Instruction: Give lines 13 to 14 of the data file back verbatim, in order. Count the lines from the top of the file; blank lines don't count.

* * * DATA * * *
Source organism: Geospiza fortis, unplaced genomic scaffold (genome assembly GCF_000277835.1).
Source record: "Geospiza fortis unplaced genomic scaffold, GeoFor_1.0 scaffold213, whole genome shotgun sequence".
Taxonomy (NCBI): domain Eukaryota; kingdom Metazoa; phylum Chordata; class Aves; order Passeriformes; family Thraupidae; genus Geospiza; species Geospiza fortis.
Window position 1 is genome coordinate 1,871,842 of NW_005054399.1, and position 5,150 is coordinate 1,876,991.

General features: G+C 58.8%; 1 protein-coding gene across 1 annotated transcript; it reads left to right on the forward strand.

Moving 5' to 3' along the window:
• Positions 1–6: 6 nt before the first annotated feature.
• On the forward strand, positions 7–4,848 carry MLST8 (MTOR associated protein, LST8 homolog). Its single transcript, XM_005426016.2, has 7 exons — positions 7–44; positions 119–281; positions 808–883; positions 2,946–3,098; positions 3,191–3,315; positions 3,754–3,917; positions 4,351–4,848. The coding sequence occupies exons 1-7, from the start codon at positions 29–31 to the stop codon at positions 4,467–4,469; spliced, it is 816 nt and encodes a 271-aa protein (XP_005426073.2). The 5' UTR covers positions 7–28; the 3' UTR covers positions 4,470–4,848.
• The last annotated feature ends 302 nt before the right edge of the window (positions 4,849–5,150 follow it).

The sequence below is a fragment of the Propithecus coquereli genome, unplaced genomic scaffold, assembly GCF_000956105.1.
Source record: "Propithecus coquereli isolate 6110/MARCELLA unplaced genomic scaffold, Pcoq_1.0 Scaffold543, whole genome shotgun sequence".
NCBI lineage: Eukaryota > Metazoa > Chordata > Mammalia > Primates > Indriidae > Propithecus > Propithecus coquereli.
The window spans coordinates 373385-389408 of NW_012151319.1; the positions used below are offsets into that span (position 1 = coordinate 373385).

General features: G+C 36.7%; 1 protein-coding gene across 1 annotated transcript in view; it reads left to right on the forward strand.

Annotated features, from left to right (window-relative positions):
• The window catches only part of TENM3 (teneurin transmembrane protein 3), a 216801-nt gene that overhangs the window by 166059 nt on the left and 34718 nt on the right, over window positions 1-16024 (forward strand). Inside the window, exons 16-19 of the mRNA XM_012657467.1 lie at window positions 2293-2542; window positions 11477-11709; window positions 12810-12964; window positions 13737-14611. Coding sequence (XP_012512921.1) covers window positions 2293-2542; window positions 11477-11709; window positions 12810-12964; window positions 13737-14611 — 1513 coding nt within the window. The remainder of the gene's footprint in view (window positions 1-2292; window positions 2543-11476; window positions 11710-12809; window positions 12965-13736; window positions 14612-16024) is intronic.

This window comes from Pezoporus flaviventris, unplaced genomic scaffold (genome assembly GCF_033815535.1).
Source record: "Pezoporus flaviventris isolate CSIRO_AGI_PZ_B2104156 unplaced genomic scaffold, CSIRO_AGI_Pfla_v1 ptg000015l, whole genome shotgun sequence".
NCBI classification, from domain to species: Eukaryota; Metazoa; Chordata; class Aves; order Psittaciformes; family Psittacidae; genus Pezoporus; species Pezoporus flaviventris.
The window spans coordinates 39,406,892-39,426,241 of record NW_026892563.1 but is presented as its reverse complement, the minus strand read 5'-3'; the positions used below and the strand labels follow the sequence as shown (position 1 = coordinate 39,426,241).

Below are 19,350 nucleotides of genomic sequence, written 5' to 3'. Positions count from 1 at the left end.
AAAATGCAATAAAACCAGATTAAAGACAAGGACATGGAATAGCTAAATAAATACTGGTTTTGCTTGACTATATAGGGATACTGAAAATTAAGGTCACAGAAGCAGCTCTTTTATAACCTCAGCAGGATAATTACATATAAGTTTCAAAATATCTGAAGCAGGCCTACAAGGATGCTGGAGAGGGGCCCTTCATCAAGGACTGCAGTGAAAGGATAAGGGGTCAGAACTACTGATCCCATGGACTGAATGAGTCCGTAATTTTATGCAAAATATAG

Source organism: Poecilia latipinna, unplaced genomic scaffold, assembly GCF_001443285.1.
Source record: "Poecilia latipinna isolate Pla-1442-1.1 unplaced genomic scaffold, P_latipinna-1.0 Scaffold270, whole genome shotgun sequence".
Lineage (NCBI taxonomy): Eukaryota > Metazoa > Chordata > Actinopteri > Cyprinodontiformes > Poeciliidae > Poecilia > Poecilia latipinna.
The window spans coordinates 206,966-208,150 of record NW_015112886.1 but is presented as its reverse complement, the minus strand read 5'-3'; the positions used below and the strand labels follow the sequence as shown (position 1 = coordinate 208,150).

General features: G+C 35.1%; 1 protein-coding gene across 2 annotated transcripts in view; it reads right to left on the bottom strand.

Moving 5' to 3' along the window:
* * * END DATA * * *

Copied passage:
The window spans coordinates 373385-389408 of NW_012151319.1; the positions used below are offsets into that span (position 1 = coordinate 373385).

General features: G+C 36.7%; 1 protein-coding gene across 1 annotated transcript in view; it reads left to right on the forward strand.